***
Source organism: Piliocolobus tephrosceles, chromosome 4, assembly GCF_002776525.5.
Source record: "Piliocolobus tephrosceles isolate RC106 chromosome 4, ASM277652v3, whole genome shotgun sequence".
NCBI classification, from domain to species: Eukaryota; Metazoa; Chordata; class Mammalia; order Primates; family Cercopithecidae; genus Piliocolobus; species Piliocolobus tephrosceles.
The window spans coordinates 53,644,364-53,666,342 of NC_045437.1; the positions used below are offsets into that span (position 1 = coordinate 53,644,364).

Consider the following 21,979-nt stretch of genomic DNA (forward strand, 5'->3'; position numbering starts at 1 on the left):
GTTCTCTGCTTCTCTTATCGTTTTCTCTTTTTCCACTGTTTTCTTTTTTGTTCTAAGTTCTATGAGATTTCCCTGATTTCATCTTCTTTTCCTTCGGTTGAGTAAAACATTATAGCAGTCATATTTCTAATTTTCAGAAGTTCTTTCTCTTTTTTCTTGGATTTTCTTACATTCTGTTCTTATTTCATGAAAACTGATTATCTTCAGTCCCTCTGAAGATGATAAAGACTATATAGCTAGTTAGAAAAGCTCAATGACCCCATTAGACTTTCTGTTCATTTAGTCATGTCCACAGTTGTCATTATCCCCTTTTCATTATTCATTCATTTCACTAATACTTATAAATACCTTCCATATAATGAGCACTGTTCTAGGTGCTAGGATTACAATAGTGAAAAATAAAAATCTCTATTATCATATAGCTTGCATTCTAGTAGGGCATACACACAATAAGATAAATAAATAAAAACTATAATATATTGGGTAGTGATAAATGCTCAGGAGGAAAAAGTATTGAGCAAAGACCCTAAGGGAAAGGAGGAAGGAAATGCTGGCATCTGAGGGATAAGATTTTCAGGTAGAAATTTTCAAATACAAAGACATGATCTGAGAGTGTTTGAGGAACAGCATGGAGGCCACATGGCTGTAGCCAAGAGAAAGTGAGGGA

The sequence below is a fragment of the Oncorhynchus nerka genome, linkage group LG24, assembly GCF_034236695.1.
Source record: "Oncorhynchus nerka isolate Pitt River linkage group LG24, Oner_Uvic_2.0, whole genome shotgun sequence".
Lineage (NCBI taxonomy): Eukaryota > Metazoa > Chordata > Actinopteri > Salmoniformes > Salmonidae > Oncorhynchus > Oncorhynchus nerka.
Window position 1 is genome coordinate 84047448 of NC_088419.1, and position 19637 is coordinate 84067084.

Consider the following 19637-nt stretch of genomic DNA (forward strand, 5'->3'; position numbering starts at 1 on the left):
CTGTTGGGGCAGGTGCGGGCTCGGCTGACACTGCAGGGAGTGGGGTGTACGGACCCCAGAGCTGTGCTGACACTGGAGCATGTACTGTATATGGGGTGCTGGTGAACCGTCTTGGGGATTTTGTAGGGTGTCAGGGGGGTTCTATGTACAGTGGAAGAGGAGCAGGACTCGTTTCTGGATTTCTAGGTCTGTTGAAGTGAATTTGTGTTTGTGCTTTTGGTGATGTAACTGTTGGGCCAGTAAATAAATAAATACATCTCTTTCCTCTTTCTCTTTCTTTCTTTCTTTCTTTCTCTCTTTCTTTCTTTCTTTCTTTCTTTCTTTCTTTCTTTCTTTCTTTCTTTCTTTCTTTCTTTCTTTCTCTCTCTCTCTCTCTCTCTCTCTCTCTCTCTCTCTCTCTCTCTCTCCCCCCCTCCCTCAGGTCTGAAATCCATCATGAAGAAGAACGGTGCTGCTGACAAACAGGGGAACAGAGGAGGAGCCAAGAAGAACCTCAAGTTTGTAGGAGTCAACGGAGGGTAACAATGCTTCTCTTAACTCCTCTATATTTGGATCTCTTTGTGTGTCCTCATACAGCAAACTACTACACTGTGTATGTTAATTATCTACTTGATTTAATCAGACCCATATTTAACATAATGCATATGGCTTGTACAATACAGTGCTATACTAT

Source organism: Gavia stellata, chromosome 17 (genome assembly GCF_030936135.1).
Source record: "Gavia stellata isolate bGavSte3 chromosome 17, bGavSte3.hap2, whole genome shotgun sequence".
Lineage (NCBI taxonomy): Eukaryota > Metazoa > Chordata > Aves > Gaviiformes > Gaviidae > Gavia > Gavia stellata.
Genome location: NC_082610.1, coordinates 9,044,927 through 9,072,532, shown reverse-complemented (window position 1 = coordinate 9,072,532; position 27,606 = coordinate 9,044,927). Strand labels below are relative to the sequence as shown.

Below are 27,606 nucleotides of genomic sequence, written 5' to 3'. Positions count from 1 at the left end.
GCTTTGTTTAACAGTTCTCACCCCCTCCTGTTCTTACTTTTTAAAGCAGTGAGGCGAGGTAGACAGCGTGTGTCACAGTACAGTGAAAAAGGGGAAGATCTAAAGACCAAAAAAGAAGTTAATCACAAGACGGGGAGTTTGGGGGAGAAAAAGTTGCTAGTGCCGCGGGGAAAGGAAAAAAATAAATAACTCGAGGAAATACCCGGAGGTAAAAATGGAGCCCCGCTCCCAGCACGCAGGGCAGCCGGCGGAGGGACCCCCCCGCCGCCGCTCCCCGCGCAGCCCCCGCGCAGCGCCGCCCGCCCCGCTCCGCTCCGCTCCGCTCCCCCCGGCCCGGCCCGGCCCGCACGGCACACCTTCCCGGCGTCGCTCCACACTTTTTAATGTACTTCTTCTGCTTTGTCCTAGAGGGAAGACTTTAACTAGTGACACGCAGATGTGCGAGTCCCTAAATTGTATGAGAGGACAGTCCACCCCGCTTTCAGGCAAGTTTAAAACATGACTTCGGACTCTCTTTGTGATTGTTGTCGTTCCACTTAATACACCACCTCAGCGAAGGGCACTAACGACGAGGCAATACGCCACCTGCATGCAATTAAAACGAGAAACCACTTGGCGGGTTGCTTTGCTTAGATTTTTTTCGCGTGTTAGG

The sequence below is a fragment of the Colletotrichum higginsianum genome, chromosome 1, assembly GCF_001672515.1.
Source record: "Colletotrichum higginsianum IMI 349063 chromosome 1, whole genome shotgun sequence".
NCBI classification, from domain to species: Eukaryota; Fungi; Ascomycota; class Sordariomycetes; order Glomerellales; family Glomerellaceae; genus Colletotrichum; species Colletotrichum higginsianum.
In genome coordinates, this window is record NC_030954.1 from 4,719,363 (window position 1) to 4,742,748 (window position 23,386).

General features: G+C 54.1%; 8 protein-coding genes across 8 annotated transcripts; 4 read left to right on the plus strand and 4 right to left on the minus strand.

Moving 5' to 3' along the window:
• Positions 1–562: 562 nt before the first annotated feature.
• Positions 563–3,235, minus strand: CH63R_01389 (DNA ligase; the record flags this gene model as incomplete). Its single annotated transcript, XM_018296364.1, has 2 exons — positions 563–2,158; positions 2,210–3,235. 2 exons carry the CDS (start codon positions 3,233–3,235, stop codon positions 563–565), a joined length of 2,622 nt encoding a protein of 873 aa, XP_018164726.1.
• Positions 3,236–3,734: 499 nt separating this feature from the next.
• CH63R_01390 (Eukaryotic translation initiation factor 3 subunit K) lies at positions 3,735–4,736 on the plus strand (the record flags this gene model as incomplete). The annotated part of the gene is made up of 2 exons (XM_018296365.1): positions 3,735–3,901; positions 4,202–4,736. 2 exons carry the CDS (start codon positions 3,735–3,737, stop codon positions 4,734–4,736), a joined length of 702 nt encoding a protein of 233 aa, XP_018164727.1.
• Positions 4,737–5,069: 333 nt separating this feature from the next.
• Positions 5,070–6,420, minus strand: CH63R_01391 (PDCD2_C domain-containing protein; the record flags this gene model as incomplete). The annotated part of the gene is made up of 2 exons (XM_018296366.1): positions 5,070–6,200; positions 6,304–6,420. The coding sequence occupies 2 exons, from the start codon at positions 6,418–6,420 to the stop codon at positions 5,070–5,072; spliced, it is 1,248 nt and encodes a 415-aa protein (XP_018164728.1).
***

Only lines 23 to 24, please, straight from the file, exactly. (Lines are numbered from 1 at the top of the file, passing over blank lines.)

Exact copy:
General features: G+C 54.1%; 8 protein-coding genes across 8 annotated transcripts; 4 read left to right on the plus strand and 4 right to left on the minus strand.

Moving 5' to 3' along the window: